Why am I talking about Greenland? After all, we’re in Sweden. Global warming is happening twice as fast there as in the rest of the world. In Greenland we can see what your future will be like – what you will have to deal with when you’re as old as I am.

I went to Greenland, and the town Ilulissat on the west coast, on a climate expedition in late August 2007. The result was my slide show On Thin Ice, which you can have after today’s session, or watch on You Tube. Near the town of Ilulissat we find the Ilulissat glacier. It’s the world’s biggest glacier. Practically speaking, it’s the inland ice that spreads clear out into the North Atlantic.

The Ilulissat glacier is not only the world’s biggest, it is now also the fastest melting glacier in the world.In a single day, as much fresh water melts from it as the city of New York uses in an entire year. Between 1999 and 2005 the release of icebergs increased by 40 percent. The glacier is sinking by 15 meters per year because of global warming. I was able to see with my own eyes how giant icebergs hundreds of meters high broke into smaller pieces and headed out to sea.

The Ilulissat glacier is not an isolated incident. Between 1990 and 2000, the melting of Greenland’s inland ice doubled. More and more of Greenland’s glaciers are now moving at such speeds that many researchers now say the “ketchup effect” has already started: the glaciers function as big holes that the inland ice leaks out through faster and faster.

What the result of this can be is already known: If the entire Greenland ice melts away, sea levels will rise by seven meters. Recent research indicates that the melting of the Greenland ice may go much faster than earlier believed. It may happen already during your lifetime.

What is happening on Greenland is only one example of what we call global warming created by our continually increasing emissions. The United States’ space agency, NASA, reported last week that the past ten years has been the warmest decade in history.

The effects of this increase in temperature have been quick to be seen. Entire nations in the South Pacific are being flooded by the, so far, limited rise in sea levels. Imagine what a seven meter rise would lead to: big citys and whole nations would disappear.In poor countries people struggle, literally, for survival, while the effects on a rich country like Sweden are a lot less. According to Global Humanitarian Forum, the former UN General Secretary Kofi Annan’s institution, 300,000 people per year die earlier because of global warming, and 300 million are affected, almost exclusively in poor countries. This is not fair. It is we in the rich world who have caused the climate change. Nearly 80 percent of historical emissions come from the rich world, and only a small part from the poor. In Sweden, we release about six tons of carbon dioxide per person every year. The EU average is ten tons. In Bangladesh, on the other hand, it is only 0.2 tons. That’s how big the difference is between rich Europe and a poor country. In other words, in well-off Europe CO2 releases are 50 times as much as in a poor country like Bangladesh.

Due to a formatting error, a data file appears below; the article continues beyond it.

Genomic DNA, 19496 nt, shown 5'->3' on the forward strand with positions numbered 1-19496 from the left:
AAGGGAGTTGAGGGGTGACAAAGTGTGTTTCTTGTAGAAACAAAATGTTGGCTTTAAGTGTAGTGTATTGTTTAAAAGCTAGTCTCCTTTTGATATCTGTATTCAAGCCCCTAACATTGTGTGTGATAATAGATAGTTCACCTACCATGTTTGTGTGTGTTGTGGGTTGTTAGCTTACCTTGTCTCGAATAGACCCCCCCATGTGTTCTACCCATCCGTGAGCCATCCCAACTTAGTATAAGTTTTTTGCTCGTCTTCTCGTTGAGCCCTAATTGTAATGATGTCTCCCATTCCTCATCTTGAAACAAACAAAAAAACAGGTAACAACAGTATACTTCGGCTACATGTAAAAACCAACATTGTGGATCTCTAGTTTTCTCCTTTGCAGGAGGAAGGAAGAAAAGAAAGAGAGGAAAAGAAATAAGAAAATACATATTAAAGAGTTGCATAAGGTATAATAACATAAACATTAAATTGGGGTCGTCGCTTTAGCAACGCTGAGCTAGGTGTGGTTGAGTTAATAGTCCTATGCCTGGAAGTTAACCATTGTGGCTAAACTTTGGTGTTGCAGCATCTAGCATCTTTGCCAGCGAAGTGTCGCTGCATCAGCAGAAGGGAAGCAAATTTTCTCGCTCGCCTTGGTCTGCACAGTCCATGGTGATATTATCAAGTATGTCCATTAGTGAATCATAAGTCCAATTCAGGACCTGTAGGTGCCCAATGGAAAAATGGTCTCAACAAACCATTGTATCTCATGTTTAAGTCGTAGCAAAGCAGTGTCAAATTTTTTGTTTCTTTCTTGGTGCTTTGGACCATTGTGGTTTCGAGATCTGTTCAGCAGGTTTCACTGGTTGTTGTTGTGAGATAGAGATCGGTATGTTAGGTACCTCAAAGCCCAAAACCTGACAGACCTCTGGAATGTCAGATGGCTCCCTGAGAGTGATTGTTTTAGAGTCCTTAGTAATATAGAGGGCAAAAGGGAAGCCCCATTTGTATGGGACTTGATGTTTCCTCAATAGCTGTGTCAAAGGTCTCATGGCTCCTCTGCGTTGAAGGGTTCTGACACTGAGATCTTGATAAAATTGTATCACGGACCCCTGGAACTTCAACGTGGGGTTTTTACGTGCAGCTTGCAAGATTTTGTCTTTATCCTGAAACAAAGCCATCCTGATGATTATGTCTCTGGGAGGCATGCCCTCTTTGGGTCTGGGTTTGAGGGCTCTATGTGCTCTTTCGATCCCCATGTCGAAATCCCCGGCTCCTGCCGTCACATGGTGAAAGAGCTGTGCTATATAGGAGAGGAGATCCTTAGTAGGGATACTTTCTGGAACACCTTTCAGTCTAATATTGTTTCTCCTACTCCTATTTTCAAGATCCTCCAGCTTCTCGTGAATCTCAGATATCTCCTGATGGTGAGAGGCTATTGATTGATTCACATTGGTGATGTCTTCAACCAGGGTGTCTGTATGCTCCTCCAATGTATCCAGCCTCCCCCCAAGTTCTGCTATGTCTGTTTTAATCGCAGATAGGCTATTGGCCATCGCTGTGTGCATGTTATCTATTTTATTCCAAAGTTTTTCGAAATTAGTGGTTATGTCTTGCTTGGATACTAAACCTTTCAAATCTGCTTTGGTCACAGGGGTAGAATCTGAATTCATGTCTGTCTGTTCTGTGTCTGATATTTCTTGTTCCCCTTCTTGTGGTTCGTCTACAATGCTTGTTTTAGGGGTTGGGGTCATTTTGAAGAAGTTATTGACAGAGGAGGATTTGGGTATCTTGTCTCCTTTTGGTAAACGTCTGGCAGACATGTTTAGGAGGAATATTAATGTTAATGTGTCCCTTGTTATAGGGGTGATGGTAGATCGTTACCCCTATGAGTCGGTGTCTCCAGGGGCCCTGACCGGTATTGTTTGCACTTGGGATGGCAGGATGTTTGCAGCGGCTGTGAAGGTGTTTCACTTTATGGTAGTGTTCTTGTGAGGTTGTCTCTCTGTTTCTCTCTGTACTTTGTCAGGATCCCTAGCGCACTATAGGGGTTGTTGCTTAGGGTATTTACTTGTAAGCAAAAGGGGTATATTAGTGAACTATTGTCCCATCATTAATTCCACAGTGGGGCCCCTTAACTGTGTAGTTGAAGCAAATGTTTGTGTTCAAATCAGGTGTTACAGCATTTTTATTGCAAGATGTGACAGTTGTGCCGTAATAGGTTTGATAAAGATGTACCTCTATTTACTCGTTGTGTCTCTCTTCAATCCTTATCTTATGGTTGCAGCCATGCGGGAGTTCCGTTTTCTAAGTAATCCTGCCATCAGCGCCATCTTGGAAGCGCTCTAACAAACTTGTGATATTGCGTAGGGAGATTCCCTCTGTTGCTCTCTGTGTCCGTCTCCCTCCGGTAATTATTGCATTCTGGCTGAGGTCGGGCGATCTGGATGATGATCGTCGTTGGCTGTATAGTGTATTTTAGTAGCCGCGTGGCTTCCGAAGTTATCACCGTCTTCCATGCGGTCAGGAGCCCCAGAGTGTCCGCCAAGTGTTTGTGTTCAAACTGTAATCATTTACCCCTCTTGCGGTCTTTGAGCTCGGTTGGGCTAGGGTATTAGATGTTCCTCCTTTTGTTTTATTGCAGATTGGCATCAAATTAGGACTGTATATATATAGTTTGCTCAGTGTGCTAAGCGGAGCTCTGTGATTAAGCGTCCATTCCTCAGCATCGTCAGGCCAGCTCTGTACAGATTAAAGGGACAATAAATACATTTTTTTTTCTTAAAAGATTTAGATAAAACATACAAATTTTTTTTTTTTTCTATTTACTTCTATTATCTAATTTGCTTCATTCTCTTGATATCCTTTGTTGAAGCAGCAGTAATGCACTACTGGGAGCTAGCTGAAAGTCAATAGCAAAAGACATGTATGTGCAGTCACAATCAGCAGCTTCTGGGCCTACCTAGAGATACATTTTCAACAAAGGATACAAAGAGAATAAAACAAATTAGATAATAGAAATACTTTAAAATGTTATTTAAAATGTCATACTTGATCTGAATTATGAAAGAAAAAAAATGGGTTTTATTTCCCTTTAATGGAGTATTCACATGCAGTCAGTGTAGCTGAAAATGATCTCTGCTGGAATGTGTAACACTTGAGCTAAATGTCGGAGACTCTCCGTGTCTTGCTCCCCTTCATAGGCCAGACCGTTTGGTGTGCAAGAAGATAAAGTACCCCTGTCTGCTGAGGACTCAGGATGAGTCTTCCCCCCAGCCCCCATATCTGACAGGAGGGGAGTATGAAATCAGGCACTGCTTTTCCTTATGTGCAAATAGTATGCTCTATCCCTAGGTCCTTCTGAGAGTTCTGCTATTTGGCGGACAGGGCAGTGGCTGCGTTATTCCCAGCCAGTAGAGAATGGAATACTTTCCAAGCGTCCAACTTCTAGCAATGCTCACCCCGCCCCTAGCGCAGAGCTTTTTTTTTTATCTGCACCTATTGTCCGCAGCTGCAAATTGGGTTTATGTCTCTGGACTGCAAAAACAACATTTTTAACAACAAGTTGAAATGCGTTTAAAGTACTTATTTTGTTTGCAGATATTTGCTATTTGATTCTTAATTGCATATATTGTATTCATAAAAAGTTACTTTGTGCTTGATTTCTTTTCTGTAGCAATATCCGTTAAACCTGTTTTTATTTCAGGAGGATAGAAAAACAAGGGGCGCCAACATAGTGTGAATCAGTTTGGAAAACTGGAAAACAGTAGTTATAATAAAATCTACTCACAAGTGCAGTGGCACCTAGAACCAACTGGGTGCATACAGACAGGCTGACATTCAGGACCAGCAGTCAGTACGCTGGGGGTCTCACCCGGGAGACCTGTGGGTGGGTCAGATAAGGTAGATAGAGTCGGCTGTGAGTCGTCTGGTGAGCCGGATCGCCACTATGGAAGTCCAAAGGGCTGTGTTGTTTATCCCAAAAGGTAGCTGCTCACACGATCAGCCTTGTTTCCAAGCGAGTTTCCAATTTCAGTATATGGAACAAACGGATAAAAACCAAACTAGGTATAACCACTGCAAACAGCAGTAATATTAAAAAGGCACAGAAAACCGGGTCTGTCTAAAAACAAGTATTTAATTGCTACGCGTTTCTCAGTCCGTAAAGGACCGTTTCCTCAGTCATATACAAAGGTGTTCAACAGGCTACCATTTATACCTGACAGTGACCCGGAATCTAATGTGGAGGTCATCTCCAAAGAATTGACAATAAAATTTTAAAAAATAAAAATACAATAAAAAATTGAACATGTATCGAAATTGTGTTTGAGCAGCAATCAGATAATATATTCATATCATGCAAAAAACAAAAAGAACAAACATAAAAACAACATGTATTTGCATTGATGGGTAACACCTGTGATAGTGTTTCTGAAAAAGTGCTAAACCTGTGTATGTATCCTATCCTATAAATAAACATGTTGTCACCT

Climate change is not only about the environment, but also an issue of North versus South. The solution is global justice and large reductions in emissions.

The climate conference in Copenhagen last December was supposed to come up with solutions to these issues. But that didn’t happen. Without a binding agreement on reducing emissions of greenhouse gasses, the world has been left with a dangerous gamble on our future. I hold the rich world’s leaders responsible for this. They were the ones who couldn’t promise the needed reductions and a change in our lifestyle.

But it was exciting to see the very enthusiastic participation of ordinary people in Copenhagen. On the Saturday before the end of the summit meeting, I demonstrated along with 100,000 other enthusiastic citizens of the world. This was probably the largest demonstration against climate change ever. And you can easily see that a new global movement was born in Copenhagen: a movement for defense of the climate and global justice.

This is where you come in. A new generation of politically active citizens is needed. When I was a member of the European Parliament, I didn’t have many allies who were young and progressive. And the European Parliament is not an exception. All over the world, older men, especially, are over-represented in our elected institutions. Young people and, in particular, women are in the minority. This is something I hope the European Youth Parliament can help to change. Please, get young people involved in important issues like the climate and global justice.

It’s fun to fight for a better world. It gives life meaning; it leads, sooner or later, to concrete changes and, when you work together with others, it’s, as I said, quite simply fun. If the European Youth Parliament can help with this, you will fill an important and strategic function.With this words I´m happy to open the session for the European Youth Parliament.

Don’t be part of the problem, be part of the solution. Thank you.

Stop the persecution of DTP in Turkey

May 5, 2009
PRESS RELEASE
Stop the persecution of DTP in Turkey